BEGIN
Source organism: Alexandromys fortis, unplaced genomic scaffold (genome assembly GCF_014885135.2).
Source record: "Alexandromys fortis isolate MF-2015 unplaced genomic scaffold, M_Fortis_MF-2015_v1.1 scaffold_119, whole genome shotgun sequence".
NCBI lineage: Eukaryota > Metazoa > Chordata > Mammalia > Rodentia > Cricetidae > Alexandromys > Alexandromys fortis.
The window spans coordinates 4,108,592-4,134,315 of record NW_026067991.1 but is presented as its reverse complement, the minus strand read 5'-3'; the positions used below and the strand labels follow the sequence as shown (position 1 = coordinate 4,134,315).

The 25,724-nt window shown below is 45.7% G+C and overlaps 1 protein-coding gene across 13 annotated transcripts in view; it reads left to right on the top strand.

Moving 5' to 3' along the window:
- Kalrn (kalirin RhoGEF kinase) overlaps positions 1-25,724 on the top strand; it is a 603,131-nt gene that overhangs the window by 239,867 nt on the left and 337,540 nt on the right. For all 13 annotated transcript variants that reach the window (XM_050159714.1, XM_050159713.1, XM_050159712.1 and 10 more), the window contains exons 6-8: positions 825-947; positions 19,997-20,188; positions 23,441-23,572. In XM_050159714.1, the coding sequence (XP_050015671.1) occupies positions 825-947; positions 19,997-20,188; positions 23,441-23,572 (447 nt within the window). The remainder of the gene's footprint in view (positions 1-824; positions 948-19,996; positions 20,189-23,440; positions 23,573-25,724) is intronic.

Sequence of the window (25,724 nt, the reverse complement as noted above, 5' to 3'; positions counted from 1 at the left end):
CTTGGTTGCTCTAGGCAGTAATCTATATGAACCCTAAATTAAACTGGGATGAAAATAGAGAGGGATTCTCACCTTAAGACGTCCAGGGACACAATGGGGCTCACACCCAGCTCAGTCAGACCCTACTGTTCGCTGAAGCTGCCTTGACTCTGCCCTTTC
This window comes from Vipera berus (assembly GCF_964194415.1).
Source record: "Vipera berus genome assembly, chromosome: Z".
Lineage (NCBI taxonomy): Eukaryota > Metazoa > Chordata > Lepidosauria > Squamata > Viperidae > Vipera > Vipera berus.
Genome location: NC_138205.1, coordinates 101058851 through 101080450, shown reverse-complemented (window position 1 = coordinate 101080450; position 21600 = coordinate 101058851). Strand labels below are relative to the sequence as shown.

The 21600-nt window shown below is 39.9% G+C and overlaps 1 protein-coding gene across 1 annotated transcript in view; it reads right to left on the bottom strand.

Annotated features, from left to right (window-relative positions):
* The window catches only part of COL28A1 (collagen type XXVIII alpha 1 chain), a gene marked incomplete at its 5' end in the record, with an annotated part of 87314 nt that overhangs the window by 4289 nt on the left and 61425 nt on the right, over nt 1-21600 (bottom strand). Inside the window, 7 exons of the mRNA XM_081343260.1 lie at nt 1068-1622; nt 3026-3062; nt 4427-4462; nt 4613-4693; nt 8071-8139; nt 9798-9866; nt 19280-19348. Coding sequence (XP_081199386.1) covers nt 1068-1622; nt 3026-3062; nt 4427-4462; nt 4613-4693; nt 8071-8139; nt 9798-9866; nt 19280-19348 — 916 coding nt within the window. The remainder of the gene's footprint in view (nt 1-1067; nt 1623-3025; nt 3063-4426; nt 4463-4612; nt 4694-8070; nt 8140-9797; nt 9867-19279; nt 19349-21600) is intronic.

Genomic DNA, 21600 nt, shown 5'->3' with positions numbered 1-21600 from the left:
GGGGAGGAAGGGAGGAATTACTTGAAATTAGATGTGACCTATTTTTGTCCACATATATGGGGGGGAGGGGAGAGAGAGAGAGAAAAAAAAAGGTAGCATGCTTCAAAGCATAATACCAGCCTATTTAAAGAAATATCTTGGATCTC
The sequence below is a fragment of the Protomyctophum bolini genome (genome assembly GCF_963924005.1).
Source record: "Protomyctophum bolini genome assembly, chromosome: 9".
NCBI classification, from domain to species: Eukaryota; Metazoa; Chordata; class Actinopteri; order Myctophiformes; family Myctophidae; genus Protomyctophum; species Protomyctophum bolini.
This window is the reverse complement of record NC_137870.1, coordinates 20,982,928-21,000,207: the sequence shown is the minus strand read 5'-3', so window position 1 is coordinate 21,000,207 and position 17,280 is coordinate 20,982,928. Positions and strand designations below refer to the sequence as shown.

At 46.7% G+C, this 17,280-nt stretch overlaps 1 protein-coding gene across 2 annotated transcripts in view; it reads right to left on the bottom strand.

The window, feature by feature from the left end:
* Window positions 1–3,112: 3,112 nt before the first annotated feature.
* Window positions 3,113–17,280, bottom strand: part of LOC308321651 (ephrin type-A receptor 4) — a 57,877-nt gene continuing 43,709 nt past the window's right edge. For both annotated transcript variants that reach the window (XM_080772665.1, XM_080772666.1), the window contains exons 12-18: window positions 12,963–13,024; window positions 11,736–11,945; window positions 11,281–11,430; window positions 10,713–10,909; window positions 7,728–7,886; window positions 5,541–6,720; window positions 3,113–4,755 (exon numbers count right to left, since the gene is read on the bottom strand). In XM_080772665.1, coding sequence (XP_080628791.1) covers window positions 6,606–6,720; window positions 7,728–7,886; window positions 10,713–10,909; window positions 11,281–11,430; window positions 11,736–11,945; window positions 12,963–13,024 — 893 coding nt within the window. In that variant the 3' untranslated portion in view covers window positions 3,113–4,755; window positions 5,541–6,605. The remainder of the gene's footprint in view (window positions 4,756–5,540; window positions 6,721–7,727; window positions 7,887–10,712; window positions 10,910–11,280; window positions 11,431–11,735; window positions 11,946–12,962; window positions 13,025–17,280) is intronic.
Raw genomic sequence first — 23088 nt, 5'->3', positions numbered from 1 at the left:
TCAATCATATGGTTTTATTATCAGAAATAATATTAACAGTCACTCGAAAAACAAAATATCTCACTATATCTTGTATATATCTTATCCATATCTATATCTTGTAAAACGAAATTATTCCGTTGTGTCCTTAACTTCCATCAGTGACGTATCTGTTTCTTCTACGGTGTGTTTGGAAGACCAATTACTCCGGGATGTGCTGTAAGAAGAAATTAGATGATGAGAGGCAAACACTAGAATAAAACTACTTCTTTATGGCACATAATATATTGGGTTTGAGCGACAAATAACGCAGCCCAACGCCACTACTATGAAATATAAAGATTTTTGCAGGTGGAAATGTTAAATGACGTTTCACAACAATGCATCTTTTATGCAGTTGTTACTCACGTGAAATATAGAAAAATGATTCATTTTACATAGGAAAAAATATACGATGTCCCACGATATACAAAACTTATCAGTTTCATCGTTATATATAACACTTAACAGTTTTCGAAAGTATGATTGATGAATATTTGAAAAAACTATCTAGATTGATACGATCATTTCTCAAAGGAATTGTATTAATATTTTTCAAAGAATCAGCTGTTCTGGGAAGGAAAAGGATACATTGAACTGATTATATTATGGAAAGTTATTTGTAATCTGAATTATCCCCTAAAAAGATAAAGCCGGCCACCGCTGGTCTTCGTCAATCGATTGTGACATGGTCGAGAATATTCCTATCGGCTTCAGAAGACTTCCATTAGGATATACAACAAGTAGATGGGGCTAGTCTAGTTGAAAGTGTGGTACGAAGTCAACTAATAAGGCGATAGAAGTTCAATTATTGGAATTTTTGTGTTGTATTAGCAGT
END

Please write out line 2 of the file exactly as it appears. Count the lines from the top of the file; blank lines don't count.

Source record: "Alexandromys fortis isolate MF-2015 unplaced genomic scaffold, M_Fortis_MF-2015_v1.1 scaffold_119, whole genome shotgun sequence".